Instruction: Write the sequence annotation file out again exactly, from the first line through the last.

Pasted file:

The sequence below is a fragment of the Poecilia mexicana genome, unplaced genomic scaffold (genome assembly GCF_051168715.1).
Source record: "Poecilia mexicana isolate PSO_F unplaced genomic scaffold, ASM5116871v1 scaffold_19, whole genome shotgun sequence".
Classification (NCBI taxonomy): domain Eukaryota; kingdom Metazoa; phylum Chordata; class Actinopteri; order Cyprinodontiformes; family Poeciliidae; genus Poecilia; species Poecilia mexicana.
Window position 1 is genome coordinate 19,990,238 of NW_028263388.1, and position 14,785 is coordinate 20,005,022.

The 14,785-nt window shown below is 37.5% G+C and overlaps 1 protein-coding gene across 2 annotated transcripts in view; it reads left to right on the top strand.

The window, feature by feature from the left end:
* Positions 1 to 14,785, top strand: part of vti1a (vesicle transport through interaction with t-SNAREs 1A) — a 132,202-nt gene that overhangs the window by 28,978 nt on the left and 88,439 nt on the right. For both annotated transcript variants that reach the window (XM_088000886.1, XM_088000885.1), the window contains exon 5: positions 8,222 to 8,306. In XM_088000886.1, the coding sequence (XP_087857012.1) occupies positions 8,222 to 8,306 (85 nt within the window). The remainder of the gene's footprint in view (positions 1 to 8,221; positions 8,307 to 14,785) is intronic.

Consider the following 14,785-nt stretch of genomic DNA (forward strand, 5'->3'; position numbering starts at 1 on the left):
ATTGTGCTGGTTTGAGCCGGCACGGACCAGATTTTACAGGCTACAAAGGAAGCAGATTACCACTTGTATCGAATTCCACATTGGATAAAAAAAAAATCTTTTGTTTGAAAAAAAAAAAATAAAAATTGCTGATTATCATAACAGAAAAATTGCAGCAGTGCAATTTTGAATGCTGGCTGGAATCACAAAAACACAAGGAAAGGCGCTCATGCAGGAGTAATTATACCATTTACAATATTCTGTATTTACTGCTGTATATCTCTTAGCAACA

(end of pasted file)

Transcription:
The sequence below is a fragment of the Poecilia mexicana genome, unplaced genomic scaffold (genome assembly GCF_051168715.1).
Source record: "Poecilia mexicana isolate PSO_F unplaced genomic scaffold, ASM5116871v1 scaffold_19, whole genome shotgun sequence".
Classification (NCBI taxonomy): domain Eukaryota; kingdom Metazoa; phylum Chordata; class Actinopteri; order Cyprinodontiformes; family Poeciliidae; genus Poecilia; species Poecilia mexicana.
Window position 1 is genome coordinate 19,990,238 of NW_028263388.1, and position 14,785 is coordinate 20,005,022.

The 14,785-nt window shown below is 37.5% G+C and overlaps 1 protein-coding gene across 2 annotated transcripts in view; it reads left to right on the top strand.

The window, feature by feature from the left end:
* Positions 1 to 14,785, top strand: part of vti1a (vesicle transport through interaction with t-SNAREs 1A) — a 132,202-nt gene that overhangs the window by 28,978 nt on the left and 88,439 nt on the right. For both annotated transcript variants that reach the window (XM_088000886.1, XM_088000885.1), the window contains exon 5: positions 8,222 to 8,306. In XM_088000886.1, the coding sequence (XP_087857012.1) occupies positions 8,222 to 8,306 (85 nt within the window). The remainder of the gene's footprint in view (positions 1 to 8,221; positions 8,307 to 14,785) is intronic.

Consider the following 14,785-nt stretch of genomic DNA (forward strand, 5'->3'; position numbering starts at 1 on the left):
ATTGTGCTGGTTTGAGCCGGCACGGACCAGATTTTACAGGCTACAAAGGAAGCAGATTACCACTTGTATCGAATTCCACATTGGATAAAAAAAAAATCTTTTGTTTGAAAAAAAAAAAATAAAAATTGCTGATTATCATAACAGAAAAATTGCAGCAGTGCAATTTTGAATGCTGGCTGGAATCACAAAAACACAAGGAAAGGCGCTCATGCAGGAGTAATTATACCATTTACAATATTCTGTATTTACTGCTGTATATCTCTTAGCAACA